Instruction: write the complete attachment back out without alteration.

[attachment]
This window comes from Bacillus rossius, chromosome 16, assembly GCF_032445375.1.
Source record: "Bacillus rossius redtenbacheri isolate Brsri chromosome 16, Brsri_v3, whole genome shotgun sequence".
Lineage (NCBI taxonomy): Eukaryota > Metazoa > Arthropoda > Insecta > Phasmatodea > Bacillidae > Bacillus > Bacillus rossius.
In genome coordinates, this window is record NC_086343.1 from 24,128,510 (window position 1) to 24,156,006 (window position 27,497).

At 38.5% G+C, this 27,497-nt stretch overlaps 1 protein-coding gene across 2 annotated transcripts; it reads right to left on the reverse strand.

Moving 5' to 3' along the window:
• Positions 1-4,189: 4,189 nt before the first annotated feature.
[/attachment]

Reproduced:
This window comes from Bacillus rossius, chromosome 16, assembly GCF_032445375.1.
Source record: "Bacillus rossius redtenbacheri isolate Brsri chromosome 16, Brsri_v3, whole genome shotgun sequence".
Lineage (NCBI taxonomy): Eukaryota > Metazoa > Arthropoda > Insecta > Phasmatodea > Bacillidae > Bacillus > Bacillus rossius.
In genome coordinates, this window is record NC_086343.1 from 24,128,510 (window position 1) to 24,156,006 (window position 27,497).

At 38.5% G+C, this 27,497-nt stretch overlaps 1 protein-coding gene across 2 annotated transcripts; it reads right to left on the reverse strand.

Moving 5' to 3' along the window:
• Positions 1-4,189: 4,189 nt before the first annotated feature.